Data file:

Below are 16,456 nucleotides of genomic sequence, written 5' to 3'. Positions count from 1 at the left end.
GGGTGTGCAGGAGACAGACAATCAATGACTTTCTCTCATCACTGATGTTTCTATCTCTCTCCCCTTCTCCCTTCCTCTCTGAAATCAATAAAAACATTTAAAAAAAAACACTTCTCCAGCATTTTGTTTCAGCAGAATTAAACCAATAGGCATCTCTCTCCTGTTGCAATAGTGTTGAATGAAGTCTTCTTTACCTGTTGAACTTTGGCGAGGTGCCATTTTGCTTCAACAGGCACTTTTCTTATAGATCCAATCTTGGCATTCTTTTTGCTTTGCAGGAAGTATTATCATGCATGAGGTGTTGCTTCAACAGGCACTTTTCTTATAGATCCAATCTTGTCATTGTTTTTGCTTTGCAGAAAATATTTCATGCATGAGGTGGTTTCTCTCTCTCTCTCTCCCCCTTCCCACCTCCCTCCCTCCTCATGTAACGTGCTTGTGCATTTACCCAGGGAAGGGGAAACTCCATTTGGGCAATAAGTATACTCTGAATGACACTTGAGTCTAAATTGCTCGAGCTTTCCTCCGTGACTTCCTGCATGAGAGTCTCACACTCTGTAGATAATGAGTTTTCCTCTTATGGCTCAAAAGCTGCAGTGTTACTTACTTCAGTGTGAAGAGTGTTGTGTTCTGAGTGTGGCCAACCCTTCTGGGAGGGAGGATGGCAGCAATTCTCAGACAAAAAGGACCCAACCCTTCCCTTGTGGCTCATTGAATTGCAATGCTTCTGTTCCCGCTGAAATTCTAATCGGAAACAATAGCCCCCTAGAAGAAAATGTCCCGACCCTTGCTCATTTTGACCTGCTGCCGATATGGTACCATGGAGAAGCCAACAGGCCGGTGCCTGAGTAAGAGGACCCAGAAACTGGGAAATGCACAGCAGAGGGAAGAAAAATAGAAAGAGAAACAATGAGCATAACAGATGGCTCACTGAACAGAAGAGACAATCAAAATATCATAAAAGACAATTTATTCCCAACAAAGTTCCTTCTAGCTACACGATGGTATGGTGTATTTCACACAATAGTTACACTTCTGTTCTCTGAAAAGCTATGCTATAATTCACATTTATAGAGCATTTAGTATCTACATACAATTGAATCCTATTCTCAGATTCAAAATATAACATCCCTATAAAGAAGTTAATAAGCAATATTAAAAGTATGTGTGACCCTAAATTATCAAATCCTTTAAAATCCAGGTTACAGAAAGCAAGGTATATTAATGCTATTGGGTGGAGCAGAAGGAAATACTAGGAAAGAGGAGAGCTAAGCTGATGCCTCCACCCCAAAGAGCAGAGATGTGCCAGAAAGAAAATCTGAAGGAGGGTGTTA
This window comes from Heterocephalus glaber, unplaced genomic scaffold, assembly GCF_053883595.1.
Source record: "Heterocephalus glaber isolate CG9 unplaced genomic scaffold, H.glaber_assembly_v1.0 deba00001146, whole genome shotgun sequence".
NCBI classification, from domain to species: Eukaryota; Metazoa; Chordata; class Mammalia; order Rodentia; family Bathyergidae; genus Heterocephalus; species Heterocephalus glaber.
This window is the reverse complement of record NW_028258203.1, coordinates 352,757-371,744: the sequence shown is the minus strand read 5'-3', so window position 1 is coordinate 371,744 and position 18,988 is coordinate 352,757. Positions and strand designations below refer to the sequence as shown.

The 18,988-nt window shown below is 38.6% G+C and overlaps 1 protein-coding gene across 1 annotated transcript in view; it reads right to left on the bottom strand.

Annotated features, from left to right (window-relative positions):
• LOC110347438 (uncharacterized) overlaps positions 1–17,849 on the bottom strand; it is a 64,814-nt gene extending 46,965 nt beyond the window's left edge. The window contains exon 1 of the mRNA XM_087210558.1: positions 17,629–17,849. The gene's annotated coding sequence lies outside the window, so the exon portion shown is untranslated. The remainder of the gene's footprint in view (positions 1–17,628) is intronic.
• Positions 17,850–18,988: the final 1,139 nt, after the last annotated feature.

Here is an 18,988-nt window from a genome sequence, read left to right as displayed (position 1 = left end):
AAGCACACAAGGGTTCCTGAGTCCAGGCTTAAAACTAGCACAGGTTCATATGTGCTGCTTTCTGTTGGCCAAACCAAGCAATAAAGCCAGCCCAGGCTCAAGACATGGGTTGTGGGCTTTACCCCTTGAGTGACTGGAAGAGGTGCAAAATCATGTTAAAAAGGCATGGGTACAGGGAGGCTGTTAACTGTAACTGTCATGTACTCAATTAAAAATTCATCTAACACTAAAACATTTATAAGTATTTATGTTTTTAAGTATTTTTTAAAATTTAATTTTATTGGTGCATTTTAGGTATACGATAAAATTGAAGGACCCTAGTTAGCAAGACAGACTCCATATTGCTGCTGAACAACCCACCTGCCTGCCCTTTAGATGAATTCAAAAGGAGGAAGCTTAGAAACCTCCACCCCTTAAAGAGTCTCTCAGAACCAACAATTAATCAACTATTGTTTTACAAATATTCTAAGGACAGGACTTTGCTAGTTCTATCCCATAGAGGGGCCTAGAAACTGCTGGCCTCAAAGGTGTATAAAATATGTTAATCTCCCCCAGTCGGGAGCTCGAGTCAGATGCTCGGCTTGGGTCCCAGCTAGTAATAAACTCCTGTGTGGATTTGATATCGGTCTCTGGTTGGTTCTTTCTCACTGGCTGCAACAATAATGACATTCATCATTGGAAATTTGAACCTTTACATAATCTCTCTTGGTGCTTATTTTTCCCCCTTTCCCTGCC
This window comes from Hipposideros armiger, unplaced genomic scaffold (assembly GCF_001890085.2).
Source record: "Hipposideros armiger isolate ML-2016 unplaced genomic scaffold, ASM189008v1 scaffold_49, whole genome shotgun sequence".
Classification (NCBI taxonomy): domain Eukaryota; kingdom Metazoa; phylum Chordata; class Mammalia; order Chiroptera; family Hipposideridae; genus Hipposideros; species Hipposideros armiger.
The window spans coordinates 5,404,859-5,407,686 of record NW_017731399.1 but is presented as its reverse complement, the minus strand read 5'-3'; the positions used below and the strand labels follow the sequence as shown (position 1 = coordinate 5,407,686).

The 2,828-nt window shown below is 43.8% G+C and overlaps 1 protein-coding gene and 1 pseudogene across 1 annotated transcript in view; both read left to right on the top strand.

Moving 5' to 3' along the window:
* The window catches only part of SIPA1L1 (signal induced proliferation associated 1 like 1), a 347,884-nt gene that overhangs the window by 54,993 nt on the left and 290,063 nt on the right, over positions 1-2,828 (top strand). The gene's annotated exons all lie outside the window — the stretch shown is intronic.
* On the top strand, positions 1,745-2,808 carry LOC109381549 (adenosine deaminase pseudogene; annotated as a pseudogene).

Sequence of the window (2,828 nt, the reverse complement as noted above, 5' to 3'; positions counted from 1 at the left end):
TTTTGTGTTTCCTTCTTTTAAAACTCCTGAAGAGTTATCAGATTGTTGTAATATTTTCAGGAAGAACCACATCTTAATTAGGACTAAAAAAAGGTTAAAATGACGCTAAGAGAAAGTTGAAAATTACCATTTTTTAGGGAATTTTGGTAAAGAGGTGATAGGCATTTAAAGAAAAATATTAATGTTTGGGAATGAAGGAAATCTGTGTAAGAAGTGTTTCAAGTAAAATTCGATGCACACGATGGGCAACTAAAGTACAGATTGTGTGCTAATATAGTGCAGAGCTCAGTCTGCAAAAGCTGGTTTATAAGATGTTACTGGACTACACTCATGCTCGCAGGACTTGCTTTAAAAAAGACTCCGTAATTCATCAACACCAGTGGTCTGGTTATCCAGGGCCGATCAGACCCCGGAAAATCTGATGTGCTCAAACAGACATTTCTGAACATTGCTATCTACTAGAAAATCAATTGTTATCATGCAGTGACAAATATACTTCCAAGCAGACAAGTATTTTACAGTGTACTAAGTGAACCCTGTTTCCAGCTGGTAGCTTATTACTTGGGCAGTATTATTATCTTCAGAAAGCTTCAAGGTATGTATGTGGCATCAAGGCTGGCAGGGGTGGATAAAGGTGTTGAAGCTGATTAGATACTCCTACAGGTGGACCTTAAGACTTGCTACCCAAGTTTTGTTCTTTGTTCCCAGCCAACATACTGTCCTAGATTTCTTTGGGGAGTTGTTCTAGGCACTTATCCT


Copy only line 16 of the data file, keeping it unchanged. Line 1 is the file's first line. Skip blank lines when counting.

The window spans coordinates 5,404,859-5,407,686 of record NW_017731399.1 but is presented as its reverse complement, the minus strand read 5'-3'; the positions used below and the strand labels follow the sequence as shown (position 1 = coordinate 5,407,686).